Laura Ermert

Laura is a PhD student at ETH Zürich in Switzerland. She is working on ambient noise source inversion with cross-correlation techniques. Her goal on the blog is to showcase PhD students' and young researchers' results, as well as recent seismological highlights. You can reach Laura at lermert att

To b, not to b, or to b with Voronoi?

To b, not to b, or to b with Voronoi?

The b-value is that parameter of the Gutenberg-Richter relation which controls the ratio of small to large earthquakes. Intriguing temporal and spatial variations of the b-value have been reported in recent years, for example sudden b-value changes at active fault zones.

Are such sharp spatial b-value variations merely a result of crude undersampling? To address this unsettling question, a recently published study presents a data-driven spatial subdivision to spare researchers arbitrary judgment on how to delineate different regions. Instead of a human researcher, the Bayesian information criterion decides on how many earthquakes are ‘enough’ to reliably estimate the b-value for one region. The study reports ‘irreconcilable differences’ with previously published b-value mapping techniques.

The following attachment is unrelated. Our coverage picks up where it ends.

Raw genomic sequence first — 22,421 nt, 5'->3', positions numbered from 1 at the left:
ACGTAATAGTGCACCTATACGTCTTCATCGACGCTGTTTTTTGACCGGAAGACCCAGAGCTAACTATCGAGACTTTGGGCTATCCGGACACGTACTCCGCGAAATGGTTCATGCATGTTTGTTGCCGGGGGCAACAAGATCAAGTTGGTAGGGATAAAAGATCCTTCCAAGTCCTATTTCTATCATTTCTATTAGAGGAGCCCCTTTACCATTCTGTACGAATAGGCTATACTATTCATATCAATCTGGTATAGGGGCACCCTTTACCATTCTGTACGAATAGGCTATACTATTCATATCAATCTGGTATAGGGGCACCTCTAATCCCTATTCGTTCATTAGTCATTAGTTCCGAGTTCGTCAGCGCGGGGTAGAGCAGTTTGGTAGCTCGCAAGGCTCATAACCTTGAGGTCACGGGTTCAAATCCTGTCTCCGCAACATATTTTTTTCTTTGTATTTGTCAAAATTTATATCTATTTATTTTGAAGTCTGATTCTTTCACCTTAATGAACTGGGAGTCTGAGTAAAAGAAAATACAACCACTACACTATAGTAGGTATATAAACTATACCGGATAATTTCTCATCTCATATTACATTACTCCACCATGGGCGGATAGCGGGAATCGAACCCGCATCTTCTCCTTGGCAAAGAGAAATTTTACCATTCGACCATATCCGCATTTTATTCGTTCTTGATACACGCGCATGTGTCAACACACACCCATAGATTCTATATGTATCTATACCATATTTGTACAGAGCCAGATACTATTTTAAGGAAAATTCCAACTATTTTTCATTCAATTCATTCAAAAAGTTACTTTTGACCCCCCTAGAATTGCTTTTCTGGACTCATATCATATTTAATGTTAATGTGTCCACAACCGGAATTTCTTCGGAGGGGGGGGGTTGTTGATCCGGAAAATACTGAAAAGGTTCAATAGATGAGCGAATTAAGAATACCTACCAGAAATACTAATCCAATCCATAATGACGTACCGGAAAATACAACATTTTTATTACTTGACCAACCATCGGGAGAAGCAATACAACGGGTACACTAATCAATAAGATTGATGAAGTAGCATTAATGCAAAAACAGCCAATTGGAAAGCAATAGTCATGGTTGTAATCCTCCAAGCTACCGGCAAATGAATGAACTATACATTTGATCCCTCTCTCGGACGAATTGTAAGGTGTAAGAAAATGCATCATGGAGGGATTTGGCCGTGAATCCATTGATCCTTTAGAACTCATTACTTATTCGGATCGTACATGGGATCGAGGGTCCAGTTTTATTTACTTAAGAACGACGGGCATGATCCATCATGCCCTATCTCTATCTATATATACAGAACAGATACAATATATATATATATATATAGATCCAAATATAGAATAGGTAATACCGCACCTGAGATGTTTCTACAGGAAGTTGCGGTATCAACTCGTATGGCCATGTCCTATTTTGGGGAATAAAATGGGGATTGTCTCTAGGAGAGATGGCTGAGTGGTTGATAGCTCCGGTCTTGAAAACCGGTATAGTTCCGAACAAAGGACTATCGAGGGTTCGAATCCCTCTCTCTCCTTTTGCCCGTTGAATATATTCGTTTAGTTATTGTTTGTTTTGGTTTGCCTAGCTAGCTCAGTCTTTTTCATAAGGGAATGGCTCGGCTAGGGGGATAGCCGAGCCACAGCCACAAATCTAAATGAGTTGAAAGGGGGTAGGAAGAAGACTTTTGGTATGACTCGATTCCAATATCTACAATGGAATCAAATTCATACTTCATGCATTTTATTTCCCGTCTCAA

Applied to California, the new approach indeed shows significant b-value variations, but they occur on rather large spatial scales and can largely be attributed to biases induced by our limited capabilities to detect and record seismic events. A notable exception is the geysers geothermal region, where small events are actually more dominant than elsewhere, probably due to a different physical origin: many of these small events are geothermal rather than tectonic.

Does this prove the existence of small-scale b-value variations wrong? It doesn’t. The problem could rather be summarized as ‘what’s one seismologist’s noise is another one’s signal’: With larger subregions, the authors of the present study average out small fluctuations, which they — or rather the Bayesian information criterion — regard as random. Other researchers argue these are physically meaningful signals, even though observations might be scarce.

So…how should one be mapping b-value variations? Engaged debate on the procedure is certainly no harm to science. If you’d like to form you own opinion, read more here.